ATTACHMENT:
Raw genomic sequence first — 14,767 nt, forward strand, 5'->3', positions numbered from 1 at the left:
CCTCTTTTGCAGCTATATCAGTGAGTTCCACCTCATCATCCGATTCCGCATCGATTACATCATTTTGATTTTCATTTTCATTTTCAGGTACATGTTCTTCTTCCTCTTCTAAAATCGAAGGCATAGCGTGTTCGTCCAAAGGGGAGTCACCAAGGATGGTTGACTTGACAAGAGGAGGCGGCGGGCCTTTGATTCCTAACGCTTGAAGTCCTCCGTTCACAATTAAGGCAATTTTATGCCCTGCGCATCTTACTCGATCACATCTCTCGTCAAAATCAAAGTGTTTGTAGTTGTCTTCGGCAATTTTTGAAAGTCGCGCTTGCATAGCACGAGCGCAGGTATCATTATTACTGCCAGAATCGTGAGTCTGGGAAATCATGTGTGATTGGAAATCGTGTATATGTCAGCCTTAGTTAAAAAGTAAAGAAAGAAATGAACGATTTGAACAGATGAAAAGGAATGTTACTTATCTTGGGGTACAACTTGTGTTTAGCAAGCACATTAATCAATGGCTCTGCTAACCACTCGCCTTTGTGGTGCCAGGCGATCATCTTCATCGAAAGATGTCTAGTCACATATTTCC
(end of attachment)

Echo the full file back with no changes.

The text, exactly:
Raw genomic sequence first — 14,767 nt, forward strand, 5'->3', positions numbered from 1 at the left:
CCTCTTTTGCAGCTATATCAGTGAGTTCCACCTCATCATCCGATTCCGCATCGATTACATCATTTTGATTTTCATTTTCATTTTCAGGTACATGTTCTTCTTCCTCTTCTAAAATCGAAGGCATAGCGTGTTCGTCCAAAGGGGAGTCACCAAGGATGGTTGACTTGACAAGAGGAGGCGGCGGGCCTTTGATTCCTAACGCTTGAAGTCCTCCGTTCACAATTAAGGCAATTTTATGCCCTGCGCATCTTACTCGATCACATCTCTCGTCAAAATCAAAGTGTTTGTAGTTGTCTTCGGCAATTTTTGAAAGTCGCGCTTGCATAGCACGAGCGCAGGTATCATTATTACTGCCAGAATCGTGAGTCTGGGAAATCATGTGTGATTGGAAATCGTGTATATGTCAGCCTTAGTTAAAAAGTAAAGAAAGAAATGAACGATTTGAACAGATGAAAAGGAATGTTACTTATCTTGGGGTACAACTTGTGTTTAGCAAGCACATTAATCAATGGCTCTGCTAACCACTCGCCTTTGTGGTGCCAGGCGATCATCTTCATCGAAAGATGTCTAGTCACATATTTCC